Genetic Adaptation and Neandertal Admixture Shaped the Immune System of Human Populations

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Abstract

Humans differ in the outcome that follows exposure to life-threatening pathogens, yet the extent of population differences in immune responses and their genetic and evolutionary determinants remain undefined. Here, we characterized, using RNA sequencing, the transcriptional response of primary monocytes from Africans and Europeans to bacterial and viral stimuli—ligands activating Toll-like receptor pathways (TLR1/2, TLR4, and TLR7/8) and influenza virus—and mapped expression quantitative trait loci (eQTLs). We identify numerous cis-eQTLs that contribute to the marked differences in immune responses detected within and between populations and a strong trans-eQTL hotspot at TLR1 that decreases expression of pro-inflammatory genes in Europeans only. We find that immune-responsive regulatory variants are enriched in population-specific signals of natural selection and show that admixture with Neandertals introduced regulatory variants into European genomes, affecting preferentially responses to viral challenges. Together, our study uncovers evolutionarily important determinants of differences in host immune responsiveness between human populations.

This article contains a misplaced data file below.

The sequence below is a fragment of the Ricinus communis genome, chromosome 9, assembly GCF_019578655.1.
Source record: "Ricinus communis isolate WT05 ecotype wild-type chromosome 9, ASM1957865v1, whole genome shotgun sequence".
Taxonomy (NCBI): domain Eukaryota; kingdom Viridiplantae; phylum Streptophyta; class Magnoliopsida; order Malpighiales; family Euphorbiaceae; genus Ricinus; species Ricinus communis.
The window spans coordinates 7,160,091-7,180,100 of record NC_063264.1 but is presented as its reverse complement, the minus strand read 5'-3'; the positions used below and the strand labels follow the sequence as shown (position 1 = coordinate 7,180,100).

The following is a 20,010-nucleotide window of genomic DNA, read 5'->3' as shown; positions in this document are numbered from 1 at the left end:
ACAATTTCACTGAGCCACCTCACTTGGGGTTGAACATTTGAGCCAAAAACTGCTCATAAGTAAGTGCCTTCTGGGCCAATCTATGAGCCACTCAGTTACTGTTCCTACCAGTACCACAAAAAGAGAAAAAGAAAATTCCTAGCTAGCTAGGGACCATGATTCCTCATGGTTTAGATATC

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APA

Quach, H., Rotival, M., Pothlichet, J., Loh, Y. H. E., Dannemann, M., Zidane, N., … Quintana-Murci, L. (2016). Genetic Adaptation and Neandertal Admixture Shaped the Immune System of Human Populations. Cell, 167(3), 643-656.e17. https://doi.org/10.1016/j.cell.2016.09.024

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